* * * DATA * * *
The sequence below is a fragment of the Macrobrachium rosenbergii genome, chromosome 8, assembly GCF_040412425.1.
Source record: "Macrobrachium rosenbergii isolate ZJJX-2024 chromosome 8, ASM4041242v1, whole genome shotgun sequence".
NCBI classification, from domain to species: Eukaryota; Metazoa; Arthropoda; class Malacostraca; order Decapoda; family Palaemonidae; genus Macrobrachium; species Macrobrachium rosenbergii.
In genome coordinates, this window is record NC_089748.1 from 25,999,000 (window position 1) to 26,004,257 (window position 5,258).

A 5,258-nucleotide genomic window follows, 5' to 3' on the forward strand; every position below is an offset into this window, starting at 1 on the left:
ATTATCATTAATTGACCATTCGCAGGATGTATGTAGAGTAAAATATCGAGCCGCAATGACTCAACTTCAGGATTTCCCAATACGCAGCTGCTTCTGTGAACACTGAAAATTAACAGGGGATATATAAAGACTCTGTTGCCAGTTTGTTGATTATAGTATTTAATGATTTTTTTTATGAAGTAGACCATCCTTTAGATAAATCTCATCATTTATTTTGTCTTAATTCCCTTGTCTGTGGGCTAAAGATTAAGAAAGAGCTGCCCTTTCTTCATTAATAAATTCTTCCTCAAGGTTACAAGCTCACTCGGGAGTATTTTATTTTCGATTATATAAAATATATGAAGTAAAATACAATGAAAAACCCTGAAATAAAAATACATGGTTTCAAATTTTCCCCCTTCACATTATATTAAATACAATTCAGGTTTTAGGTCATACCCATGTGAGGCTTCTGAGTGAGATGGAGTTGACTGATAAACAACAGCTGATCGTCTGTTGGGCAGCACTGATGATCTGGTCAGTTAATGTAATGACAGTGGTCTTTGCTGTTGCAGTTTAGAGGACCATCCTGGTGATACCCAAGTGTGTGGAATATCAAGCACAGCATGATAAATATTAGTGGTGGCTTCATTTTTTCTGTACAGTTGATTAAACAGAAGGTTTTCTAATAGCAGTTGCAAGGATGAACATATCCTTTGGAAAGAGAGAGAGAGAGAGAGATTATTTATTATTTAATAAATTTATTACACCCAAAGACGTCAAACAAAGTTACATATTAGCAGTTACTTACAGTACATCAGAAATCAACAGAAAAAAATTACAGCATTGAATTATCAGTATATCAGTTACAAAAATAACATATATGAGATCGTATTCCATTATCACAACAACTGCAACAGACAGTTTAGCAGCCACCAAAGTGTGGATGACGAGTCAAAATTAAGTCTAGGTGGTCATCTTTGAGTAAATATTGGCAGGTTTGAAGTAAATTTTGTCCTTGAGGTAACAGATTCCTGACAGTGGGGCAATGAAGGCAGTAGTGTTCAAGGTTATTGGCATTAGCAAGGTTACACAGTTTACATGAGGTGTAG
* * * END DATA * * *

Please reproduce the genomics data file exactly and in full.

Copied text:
The sequence below is a fragment of the Macrobrachium rosenbergii genome, chromosome 8, assembly GCF_040412425.1.
Source record: "Macrobrachium rosenbergii isolate ZJJX-2024 chromosome 8, ASM4041242v1, whole genome shotgun sequence".
NCBI classification, from domain to species: Eukaryota; Metazoa; Arthropoda; class Malacostraca; order Decapoda; family Palaemonidae; genus Macrobrachium; species Macrobrachium rosenbergii.
In genome coordinates, this window is record NC_089748.1 from 25,999,000 (window position 1) to 26,004,257 (window position 5,258).

A 5,258-nucleotide genomic window follows, 5' to 3' on the forward strand; every position below is an offset into this window, starting at 1 on the left:
ATTATCATTAATTGACCATTCGCAGGATGTATGTAGAGTAAAATATCGAGCCGCAATGACTCAACTTCAGGATTTCCCAATACGCAGCTGCTTCTGTGAACACTGAAAATTAACAGGGGATATATAAAGACTCTGTTGCCAGTTTGTTGATTATAGTATTTAATGATTTTTTTTATGAAGTAGACCATCCTTTAGATAAATCTCATCATTTATTTTGTCTTAATTCCCTTGTCTGTGGGCTAAAGATTAAGAAAGAGCTGCCCTTTCTTCATTAATAAATTCTTCCTCAAGGTTACAAGCTCACTCGGGAGTATTTTATTTTCGATTATATAAAATATATGAAGTAAAATACAATGAAAAACCCTGAAATAAAAATACATGGTTTCAAATTTTCCCCCTTCACATTATATTAAATACAATTCAGGTTTTAGGTCATACCCATGTGAGGCTTCTGAGTGAGATGGAGTTGACTGATAAACAACAGCTGATCGTCTGTTGGGCAGCACTGATGATCTGGTCAGTTAATGTAATGACAGTGGTCTTTGCTGTTGCAGTTTAGAGGACCATCCTGGTGATACCCAAGTGTGTGGAATATCAAGCACAGCATGATAAATATTAGTGGTGGCTTCATTTTTTCTGTACAGTTGATTAAACAGAAGGTTTTCTAATAGCAGTTGCAAGGATGAACATATCCTTTGGAAAGAGAGAGAGAGAGAGAGATTATTTATTATTTAATAAATTTATTACACCCAAAGACGTCAAACAAAGTTACATATTAGCAGTTACTTACAGTACATCAGAAATCAACAGAAAAAAATTACAGCATTGAATTATCAGTATATCAGTTACAAAAATAACATATATGAGATCGTATTCCATTATCACAACAACTGCAACAGACAGTTTAGCAGCCACCAAAGTGTGGATGACGAGTCAAAATTAAGTCTAGGTGGTCATCTTTGAGTAAATATTGGCAGGTTTGAAGTAAATTTTGTCCTTGAGGTAACAGATTCCTGACAGTGGGGCAATGAAGGCAGTAGTGTTCAAGGTTATTGGCATTAGCAAGGTTACACAGTTTACATGAGGTGTAG